minikube, your trusty local Kubernetes playground, makes testing and learning a breeze. But did you know you can use it to experiment with the hottest Kubernetes versions, even before they hit the mainstream? This post guides you through setting up minikube with the latest Kubernetes goodness, so you can be a testing trailblazer.
Hold your horses: While minikube itself might have a newer version number, it often ships with a slightly older, stable Kubernetes version underneath. This ensures compatibility and wider tool support. Don’t worry, though! minikube lets you run different Kubernetes versions independently, giving you the best of both worlds – stability and cutting-edge features.
Let’s get rolling! Head over to https://minikube.sigs.k8s.io/docs/start/ to grab the latest minikube version.
Under the hood, drivers power minikube, managing your cluster like a pro. They handle essential tasks like creating, starting, and stopping virtual machines or containers. Explore the documentation at https://minikube.sigs.k8s.io/docs/drivers/ to discover available drivers and compatible operating systems.
Want to set your preferred driver permanently? Easy! Just fire up this command:
$ minikube config set driver podman
Remember, changes take effect after a
minikube delete and
minikube start. You can also check your current setting with:
$ minikube config view driver
For even more flexibility, choose your driver on the fly when creating your minikube cluster:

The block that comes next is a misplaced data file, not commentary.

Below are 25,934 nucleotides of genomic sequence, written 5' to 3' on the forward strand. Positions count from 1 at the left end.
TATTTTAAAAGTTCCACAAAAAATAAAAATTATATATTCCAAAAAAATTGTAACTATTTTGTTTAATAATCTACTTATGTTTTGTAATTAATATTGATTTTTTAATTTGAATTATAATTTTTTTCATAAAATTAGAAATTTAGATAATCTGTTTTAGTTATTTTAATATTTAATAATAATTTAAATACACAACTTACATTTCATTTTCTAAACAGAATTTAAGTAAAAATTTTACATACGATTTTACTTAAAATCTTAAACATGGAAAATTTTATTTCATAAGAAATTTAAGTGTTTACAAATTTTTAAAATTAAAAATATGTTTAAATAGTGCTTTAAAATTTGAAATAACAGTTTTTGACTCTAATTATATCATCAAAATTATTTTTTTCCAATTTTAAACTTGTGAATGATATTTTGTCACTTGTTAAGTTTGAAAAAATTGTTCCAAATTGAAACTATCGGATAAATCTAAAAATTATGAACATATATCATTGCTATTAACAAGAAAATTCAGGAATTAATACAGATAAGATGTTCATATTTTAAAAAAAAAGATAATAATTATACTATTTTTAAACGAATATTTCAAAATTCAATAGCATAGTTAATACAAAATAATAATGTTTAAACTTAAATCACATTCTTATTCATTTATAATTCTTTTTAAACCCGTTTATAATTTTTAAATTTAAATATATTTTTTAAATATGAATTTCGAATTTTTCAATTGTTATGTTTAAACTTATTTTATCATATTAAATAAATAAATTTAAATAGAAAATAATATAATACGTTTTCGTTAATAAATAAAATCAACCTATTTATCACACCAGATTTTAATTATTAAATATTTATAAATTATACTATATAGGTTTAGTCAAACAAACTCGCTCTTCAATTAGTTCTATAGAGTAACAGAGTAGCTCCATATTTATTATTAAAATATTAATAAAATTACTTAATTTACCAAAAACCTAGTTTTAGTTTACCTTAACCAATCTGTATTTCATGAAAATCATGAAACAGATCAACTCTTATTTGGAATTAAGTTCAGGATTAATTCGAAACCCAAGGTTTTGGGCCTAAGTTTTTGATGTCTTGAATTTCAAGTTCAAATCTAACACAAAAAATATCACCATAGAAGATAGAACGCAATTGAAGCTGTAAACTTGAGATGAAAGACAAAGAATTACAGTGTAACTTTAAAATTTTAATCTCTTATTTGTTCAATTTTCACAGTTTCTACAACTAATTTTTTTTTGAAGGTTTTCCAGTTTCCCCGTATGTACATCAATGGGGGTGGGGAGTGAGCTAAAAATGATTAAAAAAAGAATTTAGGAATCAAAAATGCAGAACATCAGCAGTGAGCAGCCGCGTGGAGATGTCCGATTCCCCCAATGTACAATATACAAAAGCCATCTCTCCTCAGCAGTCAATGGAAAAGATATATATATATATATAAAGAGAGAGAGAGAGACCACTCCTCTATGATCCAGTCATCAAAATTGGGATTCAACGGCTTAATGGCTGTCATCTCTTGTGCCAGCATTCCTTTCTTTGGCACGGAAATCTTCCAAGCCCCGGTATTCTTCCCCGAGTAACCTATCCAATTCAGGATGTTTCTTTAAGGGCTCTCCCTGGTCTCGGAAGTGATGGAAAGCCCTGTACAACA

$ minikube start --driver=docker
Now, let’s test the latest Kubernetes version (say, 1.29.0). Buckle up, it’s going to be exciting!
minikube start --driver=docker --kubernetes-version=1.29.0
Hold on there, partner! Minikube might warn you that 1.29.0 isn’t officially supported yet. But fear not, it’s still downloadable from GitHub. minikube will gracefully handle the rest, using Docker as the engine in our example.
Soon, you’ll be greeted with a success message, and voila! You’re up and running with the latest Kubernetes version on your local machine. Pretty cool, right?
😄 minikube v1.32.0 on Fedora 39
❗ Specified Kubernetes version 1.29.0 is newer than the newest supported version: v1.28.3. Use `minikube config defaults kubernetes-version` for details.
❗ Specified Kubernetes version 1.29.0 not found in Kubernetes version list
🤔 Searching the internet for Kubernetes version...
✅ Kubernetes version 1.29.0 found in GitHub version list
✨ Using the docker driver based on user configuration
📌 Using Docker driver with root privileges
👍 Starting control plane node minikube in cluster minikube
🚜 Pulling base image ...
🔥 Creating docker container (CPUs=2, Memory=8000MB) ...
🐳 Preparing Kubernetes v1.29.0 on Docker 24.0.7 ...
▪ Generating certificates and keys ...
▪ Booting up control plane ...
▪ Configuring RBAC rules ...
🔗 Configuring bridge CNI (Container Networking Interface) ...
▪ Using image gcr.io/k8s-minikube/storage-provisioner:v5
🔎 Verifying Kubernetes components...
🌟 Enabled addons: storage-provisioner, default-storageclass
🏄 Done! kubectl is now configured to use "minikube" cluster and "default" namespace by default
Not just Docker! You can also use Podman as your container engine with:
minikube start --driver=podman
So, whether you’re a Docker devotee or a Podman pal, minikube allows you to choose.
Now let us check the node version as follows.
$ kubectl get nodes
NAME STATUS ROLES AGE VERSION
minikube Ready control-plane 3m52s v1.29.0
Ready to take your Kubernetes skills to the next level? Start exploring the latest features and functionalities – and you might even discover the next big thing in the Kubernetes world!
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